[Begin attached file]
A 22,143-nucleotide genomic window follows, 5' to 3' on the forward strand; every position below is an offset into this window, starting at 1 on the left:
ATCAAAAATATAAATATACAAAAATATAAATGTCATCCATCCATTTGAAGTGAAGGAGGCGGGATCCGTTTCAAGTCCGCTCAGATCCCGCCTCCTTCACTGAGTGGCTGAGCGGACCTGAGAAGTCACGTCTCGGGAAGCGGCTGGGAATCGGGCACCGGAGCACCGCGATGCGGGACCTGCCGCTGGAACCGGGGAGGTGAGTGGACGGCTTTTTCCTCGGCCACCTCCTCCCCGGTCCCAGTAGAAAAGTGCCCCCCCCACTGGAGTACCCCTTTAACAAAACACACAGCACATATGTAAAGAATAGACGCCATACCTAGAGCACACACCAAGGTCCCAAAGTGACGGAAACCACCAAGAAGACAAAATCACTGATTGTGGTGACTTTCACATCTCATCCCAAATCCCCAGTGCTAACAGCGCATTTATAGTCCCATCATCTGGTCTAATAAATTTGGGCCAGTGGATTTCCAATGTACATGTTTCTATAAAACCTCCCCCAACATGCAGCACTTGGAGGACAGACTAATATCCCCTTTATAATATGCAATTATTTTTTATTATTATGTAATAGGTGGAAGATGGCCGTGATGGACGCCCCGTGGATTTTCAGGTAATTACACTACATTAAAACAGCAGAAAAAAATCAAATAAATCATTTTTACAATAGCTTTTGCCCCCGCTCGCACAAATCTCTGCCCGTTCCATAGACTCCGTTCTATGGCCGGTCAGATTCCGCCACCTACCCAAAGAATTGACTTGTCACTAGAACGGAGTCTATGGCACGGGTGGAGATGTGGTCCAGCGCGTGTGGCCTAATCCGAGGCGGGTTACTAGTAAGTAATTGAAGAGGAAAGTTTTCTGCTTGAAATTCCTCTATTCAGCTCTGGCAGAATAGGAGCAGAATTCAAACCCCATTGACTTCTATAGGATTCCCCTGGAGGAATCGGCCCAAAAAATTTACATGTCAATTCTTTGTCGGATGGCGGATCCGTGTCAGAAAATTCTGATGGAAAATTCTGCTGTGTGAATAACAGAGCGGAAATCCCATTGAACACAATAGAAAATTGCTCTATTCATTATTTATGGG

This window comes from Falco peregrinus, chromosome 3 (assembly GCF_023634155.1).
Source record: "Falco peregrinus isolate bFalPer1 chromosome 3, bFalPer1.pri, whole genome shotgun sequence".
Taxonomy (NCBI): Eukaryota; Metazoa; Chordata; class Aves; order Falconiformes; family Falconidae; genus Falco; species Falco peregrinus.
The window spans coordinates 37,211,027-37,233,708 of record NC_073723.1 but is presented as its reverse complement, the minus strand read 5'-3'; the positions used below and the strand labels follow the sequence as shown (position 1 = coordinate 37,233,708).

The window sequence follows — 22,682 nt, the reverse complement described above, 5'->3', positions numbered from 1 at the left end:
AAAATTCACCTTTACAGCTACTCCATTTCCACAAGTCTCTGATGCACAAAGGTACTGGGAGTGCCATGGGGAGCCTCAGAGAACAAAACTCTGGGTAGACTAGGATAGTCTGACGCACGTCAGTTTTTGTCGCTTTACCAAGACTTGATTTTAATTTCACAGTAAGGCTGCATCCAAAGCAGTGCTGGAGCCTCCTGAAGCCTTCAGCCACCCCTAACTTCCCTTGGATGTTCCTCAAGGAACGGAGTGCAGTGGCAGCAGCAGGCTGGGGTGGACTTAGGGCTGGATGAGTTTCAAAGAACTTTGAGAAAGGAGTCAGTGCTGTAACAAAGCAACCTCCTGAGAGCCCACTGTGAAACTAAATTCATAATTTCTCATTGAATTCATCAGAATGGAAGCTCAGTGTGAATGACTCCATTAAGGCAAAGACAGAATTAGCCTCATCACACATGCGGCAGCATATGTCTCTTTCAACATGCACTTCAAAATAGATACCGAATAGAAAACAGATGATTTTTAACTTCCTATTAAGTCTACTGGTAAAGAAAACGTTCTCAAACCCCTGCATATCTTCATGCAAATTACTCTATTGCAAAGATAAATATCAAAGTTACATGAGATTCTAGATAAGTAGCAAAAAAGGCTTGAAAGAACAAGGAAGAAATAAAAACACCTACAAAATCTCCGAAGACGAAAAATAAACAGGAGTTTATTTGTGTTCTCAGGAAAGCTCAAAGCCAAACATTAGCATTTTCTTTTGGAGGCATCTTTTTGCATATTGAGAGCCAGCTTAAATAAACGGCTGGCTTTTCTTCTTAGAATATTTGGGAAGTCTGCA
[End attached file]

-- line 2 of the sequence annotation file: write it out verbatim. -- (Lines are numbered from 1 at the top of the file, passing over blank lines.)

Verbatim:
ATCAAAAATATAAATATACAAAAATATAAATGTCATCCATCCATTTGAAGTGAAGGAGGCGGGATCCGTTTCAAGTCCGCTCAGATCCCGCCTCCTTCACTGAGTGGCTGAGCGGACCTGAGAAGTCACGTCTCGGGAAGCGGCTGGGAATCGGGCACCGGAGCACCGCGATGCGGGACCTGCCGCTGGAACCGGGGAGGTGAGTGGACGGCTTTTTCCTCGGCCACCTCCTCCCCGGTCCCAGTAGAAAAGTGCCCCCCCCACTGGAGTACCCCTTTAACAAAACACACAGCACATATGTAAAGAATAGACGCCATACCTAGAGCACACACCAAGGTCCCAAAGTGACGGAAACCACCAAGAAGACAAAATCACTGATTGTGGTGACTTTCACATCTCATCCCAAATCCCCAGTGCTAACAGCGCATTTATAGTCCCATCATCTGGTCTAATAAATTTGGGCCAGTGGATTTCCAATGTACATGTTTCTATAAAACCTCCCCCAACATGCAGCACTTGGAGGACAGACTAATATCCCCTTTATAATATGCAATTATTTTTTATTATTATGTAATAGGTGGAAGATGGCCGTGATGGACGCCCCGTGGATTTTCAGGTAATTACACTACATTAAAACAGCAGAAAAAAATCAAATAAATCATTTTTACAATAGCTTTTGCCCCCGCTCGCACAAATCTCTGCCCGTTCCATAGACTCCGTTCTATGGCCGGTCAGATTCCGCCACCTACCCAAAGAATTGACTTGTCACTAGAACGGAGTCTATGGCACGGGTGGAGATGTGGTCCAGCGCGTGTGGCCTAATCCGAGGCGGGTTACTAGTAAGTAATTGAAGAGGAAAGTTTTCTGCTTGAAATTCCTCTATTCAGCTCTGGCAGAATAGGAGCAGAATTCAAACCCCATTGACTTCTATAGGATTCCCCTGGAGGAATCGGCCCAAAAAATTTACATGTCAATTCTTTGTCGGATGGCGGATCCGTGTCAGAAAATTCTGATGGAAAATTCTGCTGTGTGAATAACAGAGCGGAAATCCCATTGAACACAATAGAAAATTGCTCTATTCATTATTTATGGG